You sound very busy, what do you do for fun?
Well, I love what I do. Getting paid to play in dirt and write is extremely rewarding. I have a 2-year old granddaughter, and I love the entire experience of learning through play and exploration. However, it is extremely stimulating creatively; I want to sculpt her, paint her and write books for her.
I am a ferocious reader- and listen to audio books like most people listen to the radio.
I am a gardener, but I realized that the word “garden” is also a verb, an action. I don’t do that very much anymore, as I walk through my gardens to my studio. I spend most of my time near my pond and stream that I created in my backyard. It is a way for me to have a little of that western New York memory in my Texas backyard.
I also dance. I assist with salsa and bachata at SSQQ dance studio in Houston. When I’m not hauling around sculpture, dance is what I do 2-3 times a week for exercise. Besides, being a sculptor and writer is a lone experience. Assisting with dance is my interaction with others. Dance is my “water cooler” experience.
A writer and a sculptor, is that hard?
When I was young, I thought I had to choose one over the other. I was also singing in the chorus and played the guitar, so that made it even more difficult.
There are two muses, over the years I have learned to play them one off the other. I say, “I will be finished with this book writing and be able to get my hands dirty again. Ah, but once I do, this lover, “writing” will taunt me just as my sculpting lover is now. Yes, having an affair with another creative process can keep your creative passion on fire, but it might be less heart wrenching to be in a monogamous creative relationship. Ah writing and sculpting muse you each vie for my attention and I am blissfully and heart wrenchingly caught in between.”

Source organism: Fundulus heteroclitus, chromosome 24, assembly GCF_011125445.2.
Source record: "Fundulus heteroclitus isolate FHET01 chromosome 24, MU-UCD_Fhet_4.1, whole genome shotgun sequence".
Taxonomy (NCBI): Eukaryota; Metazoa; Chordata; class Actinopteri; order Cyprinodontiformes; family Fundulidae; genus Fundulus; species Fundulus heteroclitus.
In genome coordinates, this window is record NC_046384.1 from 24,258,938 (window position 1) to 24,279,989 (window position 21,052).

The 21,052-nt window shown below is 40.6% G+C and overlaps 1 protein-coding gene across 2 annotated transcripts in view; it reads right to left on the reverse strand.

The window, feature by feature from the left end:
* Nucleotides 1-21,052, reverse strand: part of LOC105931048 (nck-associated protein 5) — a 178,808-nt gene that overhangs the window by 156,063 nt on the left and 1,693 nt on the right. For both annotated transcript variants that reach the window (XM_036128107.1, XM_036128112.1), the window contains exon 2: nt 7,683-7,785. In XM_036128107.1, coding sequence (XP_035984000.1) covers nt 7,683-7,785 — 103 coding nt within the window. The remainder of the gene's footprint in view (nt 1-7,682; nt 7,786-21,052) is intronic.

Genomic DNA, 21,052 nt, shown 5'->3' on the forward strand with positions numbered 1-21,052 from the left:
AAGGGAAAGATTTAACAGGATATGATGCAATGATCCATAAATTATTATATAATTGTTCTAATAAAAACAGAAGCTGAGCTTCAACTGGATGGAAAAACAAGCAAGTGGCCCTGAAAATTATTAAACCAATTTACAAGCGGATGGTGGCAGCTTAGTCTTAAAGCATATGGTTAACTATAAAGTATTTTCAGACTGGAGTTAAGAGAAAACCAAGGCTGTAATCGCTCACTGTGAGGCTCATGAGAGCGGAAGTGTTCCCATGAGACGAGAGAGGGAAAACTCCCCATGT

I always tell students that one of the most important aspects of my career as an artist, was being able to write. I write about my work and what I know. I create press releases. It is an important skill.
What is your education?
I have always claimed Kenmore West as “My high school” even though, technically, I was only there for a few months. I was one of the kids that fell through the cracks. I left home at the age of 15. NY had a law that said you could not work past 9:00 p.m. if you were under age—stupid law. It forced me to quit school. Of all of my accomplishments, I wish I could have added graduating from Ken West to my list. Alas, I cannot, but my heart is there, and I will always be thankful for the quality adults that touched my life during that very short time. Frankly, I’m not sure I’d be alive without their help. But that is another story, one I hope to write in a novel one day.